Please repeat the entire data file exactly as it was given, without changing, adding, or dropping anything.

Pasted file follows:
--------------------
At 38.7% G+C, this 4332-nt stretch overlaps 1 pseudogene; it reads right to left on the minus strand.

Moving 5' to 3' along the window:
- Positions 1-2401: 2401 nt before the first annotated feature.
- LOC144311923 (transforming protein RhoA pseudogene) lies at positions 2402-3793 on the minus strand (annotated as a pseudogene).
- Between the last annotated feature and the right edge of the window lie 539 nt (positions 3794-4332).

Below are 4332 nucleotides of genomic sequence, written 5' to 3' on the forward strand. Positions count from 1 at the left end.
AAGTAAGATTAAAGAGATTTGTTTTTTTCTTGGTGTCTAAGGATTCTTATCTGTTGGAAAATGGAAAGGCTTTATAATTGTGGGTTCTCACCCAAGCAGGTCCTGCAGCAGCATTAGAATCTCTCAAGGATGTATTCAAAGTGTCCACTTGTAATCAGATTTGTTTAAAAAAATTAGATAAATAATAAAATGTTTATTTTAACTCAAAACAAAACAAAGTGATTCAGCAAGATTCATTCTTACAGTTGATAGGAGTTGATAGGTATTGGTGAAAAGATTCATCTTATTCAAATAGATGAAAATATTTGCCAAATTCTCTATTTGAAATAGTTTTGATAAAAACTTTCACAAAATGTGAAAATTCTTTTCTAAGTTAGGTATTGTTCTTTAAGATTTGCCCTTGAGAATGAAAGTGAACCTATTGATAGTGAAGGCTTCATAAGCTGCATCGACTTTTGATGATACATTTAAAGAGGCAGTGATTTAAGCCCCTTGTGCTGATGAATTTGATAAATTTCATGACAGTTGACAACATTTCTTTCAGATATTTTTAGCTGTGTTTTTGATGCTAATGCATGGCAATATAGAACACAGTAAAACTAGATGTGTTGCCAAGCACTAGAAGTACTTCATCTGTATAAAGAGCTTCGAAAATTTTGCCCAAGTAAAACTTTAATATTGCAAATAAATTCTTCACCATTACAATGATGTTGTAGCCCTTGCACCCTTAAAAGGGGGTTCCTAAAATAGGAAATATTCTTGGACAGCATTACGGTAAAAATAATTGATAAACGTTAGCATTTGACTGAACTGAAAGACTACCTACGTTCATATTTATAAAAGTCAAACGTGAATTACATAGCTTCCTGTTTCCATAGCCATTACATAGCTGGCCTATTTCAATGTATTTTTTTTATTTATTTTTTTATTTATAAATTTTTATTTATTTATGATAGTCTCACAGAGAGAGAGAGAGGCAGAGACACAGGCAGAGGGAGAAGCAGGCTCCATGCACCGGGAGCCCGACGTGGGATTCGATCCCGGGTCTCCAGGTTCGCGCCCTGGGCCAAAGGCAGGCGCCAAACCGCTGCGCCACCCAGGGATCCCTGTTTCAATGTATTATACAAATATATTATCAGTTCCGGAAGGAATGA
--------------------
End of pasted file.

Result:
At 38.7% G+C, this 4332-nt stretch overlaps 1 pseudogene; it reads right to left on the minus strand.

Moving 5' to 3' along the window:
- Positions 1-2401: 2401 nt before the first annotated feature.
- LOC144311923 (transforming protein RhoA pseudogene) lies at positions 2402-3793 on the minus strand (annotated as a pseudogene).
- Between the last annotated feature and the right edge of the window lie 539 nt (positions 3794-4332).

Below are 4332 nucleotides of genomic sequence, written 5' to 3' on the forward strand. Positions count from 1 at the left end.
AAGTAAGATTAAAGAGATTTGTTTTTTTCTTGGTGTCTAAGGATTCTTATCTGTTGGAAAATGGAAAGGCTTTATAATTGTGGGTTCTCACCCAAGCAGGTCCTGCAGCAGCATTAGAATCTCTCAAGGATGTATTCAAAGTGTCCACTTGTAATCAGATTTGTTTAAAAAAATTAGATAAATAATAAAATGTTTATTTTAACTCAAAACAAAACAAAGTGATTCAGCAAGATTCATTCTTACAGTTGATAGGAGTTGATAGGTATTGGTGAAAAGATTCATCTTATTCAAATAGATGAAAATATTTGCCAAATTCTCTATTTGAAATAGTTTTGATAAAAACTTTCACAAAATGTGAAAATTCTTTTCTAAGTTAGGTATTGTTCTTTAAGATTTGCCCTTGAGAATGAAAGTGAACCTATTGATAGTGAAGGCTTCATAAGCTGCATCGACTTTTGATGATACATTTAAAGAGGCAGTGATTTAAGCCCCTTGTGCTGATGAATTTGATAAATTTCATGACAGTTGACAACATTTCTTTCAGATATTTTTAGCTGTGTTTTTGATGCTAATGCATGGCAATATAGAACACAGTAAAACTAGATGTGTTGCCAAGCACTAGAAGTACTTCATCTGTATAAAGAGCTTCGAAAATTTTGCCCAAGTAAAACTTTAATATTGCAAATAAATTCTTCACCATTACAATGATGTTGTAGCCCTTGCACCCTTAAAAGGGGGTTCCTAAAATAGGAAATATTCTTGGACAGCATTACGGTAAAAATAATTGATAAACGTTAGCATTTGACTGAACTGAAAGACTACCTACGTTCATATTTATAAAAGTCAAACGTGAATTACATAGCTTCCTGTTTCCATAGCCATTACATAGCTGGCCTATTTCAATGTATTTTTTTTATTTATTTTTTTATTTATAAATTTTTATTTATTTATGATAGTCTCACAGAGAGAGAGAGAGGCAGAGACACAGGCAGAGGGAGAAGCAGGCTCCATGCACCGGGAGCCCGACGTGGGATTCGATCCCGGGTCTCCAGGTTCGCGCCCTGGGCCAAAGGCAGGCGCCAAACCGCTGCGCCACCCAGGGATCCCTGTTTCAATGTATTATACAAATATATTATCAGTTCCGGAAGGAATGA